In honor of African-American History Month, the February 2012 public floor exhibit was about African-American inventors. From the earliest times, African Americans have contributed to the inventive spirit in America. A very few examples of the many inventions African-American men and women have patented are displayed. These include items such as kitchen scrubbers, electric railways, portable cashiers, methods of strengthening hair, and home security systems.
Granville T. Woods, born in Columbus, Ohio in 1856, was known as the "Black Edison." During his lifetime he received over 30 patents and successfully fought suits brought against him by Thomas Edison for the rights to certain electrical inventions, including railway telegraphy (patent no. 388,803), which allowed dispatchers to communicate by telegraph and warn train engineers of oncoming trains. Another of Wood's better-known inventions is the air brake (patent no. 701,981).
Lewis Latimer, another African-American inventor, invented an incandescent lamp, as well as a water closet. Lewis Latimer later joined Thomas Edison's firm.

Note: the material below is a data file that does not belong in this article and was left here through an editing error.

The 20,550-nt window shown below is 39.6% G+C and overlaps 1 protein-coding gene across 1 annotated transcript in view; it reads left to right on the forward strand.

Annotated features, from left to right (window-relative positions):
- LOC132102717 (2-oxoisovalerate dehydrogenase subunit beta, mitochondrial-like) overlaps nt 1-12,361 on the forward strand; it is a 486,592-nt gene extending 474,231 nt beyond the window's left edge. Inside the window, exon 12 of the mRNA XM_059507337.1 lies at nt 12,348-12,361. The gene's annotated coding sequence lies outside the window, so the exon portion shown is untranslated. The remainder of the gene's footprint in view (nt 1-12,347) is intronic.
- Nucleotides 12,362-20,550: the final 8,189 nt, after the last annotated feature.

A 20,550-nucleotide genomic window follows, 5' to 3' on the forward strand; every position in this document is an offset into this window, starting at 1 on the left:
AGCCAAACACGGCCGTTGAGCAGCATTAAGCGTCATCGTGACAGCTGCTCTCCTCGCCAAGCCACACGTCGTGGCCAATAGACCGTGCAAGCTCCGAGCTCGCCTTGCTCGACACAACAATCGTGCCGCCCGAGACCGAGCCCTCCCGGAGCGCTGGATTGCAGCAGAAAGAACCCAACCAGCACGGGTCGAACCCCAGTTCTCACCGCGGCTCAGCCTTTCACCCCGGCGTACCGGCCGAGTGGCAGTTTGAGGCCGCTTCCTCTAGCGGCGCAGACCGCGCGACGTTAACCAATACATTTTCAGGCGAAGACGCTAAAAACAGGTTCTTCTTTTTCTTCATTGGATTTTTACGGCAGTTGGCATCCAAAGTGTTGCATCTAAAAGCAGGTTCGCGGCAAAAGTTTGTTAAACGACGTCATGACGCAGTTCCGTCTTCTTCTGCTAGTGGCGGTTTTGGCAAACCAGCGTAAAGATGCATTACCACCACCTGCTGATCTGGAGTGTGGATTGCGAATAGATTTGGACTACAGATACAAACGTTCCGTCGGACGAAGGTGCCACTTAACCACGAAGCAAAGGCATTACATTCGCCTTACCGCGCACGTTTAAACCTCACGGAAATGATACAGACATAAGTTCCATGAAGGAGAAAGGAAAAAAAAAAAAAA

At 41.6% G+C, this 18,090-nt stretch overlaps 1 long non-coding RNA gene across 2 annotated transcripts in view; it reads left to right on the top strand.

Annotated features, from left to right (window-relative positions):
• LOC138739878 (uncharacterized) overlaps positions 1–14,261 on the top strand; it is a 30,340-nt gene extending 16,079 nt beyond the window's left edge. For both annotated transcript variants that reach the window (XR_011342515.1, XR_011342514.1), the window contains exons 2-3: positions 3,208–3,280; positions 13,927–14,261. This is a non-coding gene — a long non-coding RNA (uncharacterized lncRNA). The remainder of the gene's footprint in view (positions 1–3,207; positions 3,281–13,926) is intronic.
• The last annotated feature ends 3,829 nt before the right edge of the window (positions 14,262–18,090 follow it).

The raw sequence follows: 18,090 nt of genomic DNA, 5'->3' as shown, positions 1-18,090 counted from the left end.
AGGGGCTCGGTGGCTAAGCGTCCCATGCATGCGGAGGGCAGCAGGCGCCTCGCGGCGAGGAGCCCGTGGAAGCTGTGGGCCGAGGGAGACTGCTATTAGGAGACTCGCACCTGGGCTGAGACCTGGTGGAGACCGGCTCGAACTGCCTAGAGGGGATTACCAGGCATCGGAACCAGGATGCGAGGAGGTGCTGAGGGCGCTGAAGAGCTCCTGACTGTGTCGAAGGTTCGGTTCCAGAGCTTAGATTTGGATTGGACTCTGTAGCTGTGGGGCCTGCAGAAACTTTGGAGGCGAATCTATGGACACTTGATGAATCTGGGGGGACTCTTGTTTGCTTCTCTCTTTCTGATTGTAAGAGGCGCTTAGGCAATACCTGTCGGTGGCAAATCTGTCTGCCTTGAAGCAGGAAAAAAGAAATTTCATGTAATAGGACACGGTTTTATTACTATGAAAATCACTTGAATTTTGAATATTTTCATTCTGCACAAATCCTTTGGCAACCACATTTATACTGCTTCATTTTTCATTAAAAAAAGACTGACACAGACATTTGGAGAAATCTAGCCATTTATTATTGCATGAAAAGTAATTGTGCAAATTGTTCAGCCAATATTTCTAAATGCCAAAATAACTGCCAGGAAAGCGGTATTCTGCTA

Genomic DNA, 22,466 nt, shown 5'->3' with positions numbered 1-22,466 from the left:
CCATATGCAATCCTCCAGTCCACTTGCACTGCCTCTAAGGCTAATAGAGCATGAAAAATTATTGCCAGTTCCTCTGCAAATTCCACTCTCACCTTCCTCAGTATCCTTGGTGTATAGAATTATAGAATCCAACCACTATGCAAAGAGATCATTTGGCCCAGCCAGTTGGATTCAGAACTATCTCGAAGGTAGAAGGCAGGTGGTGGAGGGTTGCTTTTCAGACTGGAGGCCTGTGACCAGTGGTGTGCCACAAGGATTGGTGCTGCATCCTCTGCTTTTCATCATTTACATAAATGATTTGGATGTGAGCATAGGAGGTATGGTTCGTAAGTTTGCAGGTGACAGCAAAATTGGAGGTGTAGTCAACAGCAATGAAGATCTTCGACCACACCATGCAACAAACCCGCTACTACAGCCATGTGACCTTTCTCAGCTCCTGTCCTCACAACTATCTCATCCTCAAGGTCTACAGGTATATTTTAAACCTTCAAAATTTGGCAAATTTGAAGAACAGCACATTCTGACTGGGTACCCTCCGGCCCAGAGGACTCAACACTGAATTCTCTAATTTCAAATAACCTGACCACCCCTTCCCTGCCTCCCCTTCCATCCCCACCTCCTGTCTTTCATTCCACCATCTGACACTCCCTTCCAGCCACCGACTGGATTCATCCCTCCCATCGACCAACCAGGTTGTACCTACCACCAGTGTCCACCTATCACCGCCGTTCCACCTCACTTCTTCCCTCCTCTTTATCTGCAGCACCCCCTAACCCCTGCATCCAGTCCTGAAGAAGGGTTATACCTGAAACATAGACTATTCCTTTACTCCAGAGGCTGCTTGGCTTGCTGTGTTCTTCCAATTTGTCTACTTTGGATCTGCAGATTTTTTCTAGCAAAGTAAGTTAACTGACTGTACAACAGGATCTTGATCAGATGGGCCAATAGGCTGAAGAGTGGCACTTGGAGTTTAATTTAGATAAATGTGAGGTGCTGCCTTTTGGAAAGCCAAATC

Judy W. Reed, of Washington, D.C., and Sarah E. Goode, of Chicago, were the first African-American women inventors to receive patents, but many New Yorkers, including some from the Capital Region, soon joined them.
Dr. Patricia Bath, an ophthalmologist from New York, but living in Los Angeles when she received her patent, became the first African-American woman doctor to receive a patent for a medical invention. Dr. Bath's patent (no. 4,744,360), a method for removing cataract lenses, transformed eye surgery, using a laser device to make the procedure more accurate.
Also displayed were some of the resources the State Library has on patents. A Patent and Trademark Resource Center since 1871, the New York State Library has an extensive collection of patent and trademark materials.
Exhibit curated by Stephanie Barrett